An anonymous reader quotes a report from Ars Technica: Three Alabama hospitals have paid a ransomware demand to the criminals who waged a crippling malware attack that’s forcing the hospitals to turn away all but the most critical patients, the Tuscaloosa News reported. As reported last Tuesday, ransomware shut down the hospitals’ computer systems and prevented staff from following many normal procedures. Officials have been diverting non-critical patients to nearby hospitals and have warned that emergency patients may also be relocated once they are stabilized. An updated posted on Saturday said the diversion procedure remained in place. All three hospitals are part of the DCH health system in Alabama. Over the weekend, the Tuscaloosa News said DCH officials made a payment to the people responsible for the ransomware attack. The report didn’t say how much officials paid. Saturday’s statement from DCH officials said they have obtained a decryption key but didn’t say how they obtained it.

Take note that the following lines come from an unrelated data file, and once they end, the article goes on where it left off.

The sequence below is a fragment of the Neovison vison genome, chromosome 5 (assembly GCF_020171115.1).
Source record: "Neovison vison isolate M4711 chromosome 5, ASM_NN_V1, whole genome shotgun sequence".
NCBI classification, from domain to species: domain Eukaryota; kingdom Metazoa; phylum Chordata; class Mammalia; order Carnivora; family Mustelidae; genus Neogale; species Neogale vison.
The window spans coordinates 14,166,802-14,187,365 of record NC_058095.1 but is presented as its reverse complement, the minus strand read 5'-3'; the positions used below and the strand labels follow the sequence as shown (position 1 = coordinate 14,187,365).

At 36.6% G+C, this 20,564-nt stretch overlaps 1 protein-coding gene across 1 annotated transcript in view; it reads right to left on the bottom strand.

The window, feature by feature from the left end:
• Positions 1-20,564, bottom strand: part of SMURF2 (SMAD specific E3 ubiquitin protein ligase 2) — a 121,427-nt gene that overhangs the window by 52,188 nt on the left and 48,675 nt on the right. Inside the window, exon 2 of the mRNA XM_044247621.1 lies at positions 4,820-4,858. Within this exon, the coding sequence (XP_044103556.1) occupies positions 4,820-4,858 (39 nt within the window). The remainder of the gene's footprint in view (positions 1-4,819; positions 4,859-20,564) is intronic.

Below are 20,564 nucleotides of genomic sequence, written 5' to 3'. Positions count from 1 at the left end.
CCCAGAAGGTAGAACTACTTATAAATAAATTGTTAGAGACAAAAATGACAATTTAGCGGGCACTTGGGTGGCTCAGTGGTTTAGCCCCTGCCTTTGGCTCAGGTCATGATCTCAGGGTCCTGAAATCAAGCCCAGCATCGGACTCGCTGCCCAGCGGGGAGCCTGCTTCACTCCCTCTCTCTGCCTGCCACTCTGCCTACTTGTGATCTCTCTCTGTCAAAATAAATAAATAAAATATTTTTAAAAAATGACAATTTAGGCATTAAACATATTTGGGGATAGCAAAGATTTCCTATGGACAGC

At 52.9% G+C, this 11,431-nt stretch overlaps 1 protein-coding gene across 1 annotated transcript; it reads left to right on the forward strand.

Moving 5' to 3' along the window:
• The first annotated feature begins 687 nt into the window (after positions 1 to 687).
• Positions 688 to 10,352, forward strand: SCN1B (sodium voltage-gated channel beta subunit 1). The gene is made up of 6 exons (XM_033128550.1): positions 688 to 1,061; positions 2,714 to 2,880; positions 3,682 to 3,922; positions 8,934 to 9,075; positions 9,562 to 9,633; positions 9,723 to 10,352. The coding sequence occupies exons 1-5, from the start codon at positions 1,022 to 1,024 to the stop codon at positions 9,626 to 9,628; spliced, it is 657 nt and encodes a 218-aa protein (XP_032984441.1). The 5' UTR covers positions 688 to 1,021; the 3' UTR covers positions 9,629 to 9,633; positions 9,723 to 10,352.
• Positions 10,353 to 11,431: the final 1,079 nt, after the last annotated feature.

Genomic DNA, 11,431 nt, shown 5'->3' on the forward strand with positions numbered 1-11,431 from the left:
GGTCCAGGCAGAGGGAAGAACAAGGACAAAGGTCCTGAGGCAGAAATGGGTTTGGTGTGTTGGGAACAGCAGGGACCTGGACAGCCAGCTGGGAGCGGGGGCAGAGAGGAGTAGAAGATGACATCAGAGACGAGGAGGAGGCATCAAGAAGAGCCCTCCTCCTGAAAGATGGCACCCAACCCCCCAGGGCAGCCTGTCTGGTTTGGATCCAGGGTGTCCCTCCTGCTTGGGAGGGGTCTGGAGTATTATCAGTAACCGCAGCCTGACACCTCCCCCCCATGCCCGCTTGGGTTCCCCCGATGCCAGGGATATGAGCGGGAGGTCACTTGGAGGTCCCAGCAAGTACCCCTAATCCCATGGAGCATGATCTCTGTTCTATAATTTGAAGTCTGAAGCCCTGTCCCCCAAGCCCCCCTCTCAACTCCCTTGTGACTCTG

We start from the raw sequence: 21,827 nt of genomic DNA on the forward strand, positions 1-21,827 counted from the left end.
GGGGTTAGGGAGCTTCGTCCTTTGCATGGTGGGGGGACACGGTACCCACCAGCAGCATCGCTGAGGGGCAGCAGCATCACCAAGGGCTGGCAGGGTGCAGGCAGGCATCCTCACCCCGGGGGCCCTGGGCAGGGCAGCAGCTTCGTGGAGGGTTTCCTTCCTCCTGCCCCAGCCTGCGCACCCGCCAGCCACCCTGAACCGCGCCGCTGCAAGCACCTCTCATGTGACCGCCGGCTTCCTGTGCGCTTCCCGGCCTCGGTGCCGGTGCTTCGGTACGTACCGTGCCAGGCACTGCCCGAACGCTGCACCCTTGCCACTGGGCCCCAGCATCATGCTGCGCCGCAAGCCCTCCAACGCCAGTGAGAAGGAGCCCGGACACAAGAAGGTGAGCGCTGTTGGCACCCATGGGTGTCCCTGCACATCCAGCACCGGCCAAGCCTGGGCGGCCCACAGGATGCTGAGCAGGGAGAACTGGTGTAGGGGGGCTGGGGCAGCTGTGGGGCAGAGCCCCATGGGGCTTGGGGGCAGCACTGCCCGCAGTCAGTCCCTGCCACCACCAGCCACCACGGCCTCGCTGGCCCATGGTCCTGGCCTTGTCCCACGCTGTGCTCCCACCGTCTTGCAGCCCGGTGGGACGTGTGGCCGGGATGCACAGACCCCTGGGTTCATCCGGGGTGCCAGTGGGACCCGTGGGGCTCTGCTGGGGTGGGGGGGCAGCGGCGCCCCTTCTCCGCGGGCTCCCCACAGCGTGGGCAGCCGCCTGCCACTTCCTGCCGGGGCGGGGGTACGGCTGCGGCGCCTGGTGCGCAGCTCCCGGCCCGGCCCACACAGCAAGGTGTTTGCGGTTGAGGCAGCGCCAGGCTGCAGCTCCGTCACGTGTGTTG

The statement read in part: “In collaboration with law enforcement and independent IT security experts, we have begun a methodical process of system restoration. We have been using our own DCH backup files to rebuild certain system components, and we have obtained a decryption key from the attacker to restore access to locked systems.
We have successfully completed a test decryption of multiple servers, and we are now executing a sequential plan to decrypt, test, and bring systems online one-by-one. This will be a deliberate progression that will prioritize primary operating systems and essential functions for emergency care. DCH has thousands of computer devices in its network, so this process will take time.
We cannot provide a specific timetable at this time, but our teams continue to work around the clock to restore normal hospital operations, as we incrementally bring system components back online across our medical centers. This will require a time-intensive process to complete, as we will continue testing and confirming secure operations as we go.”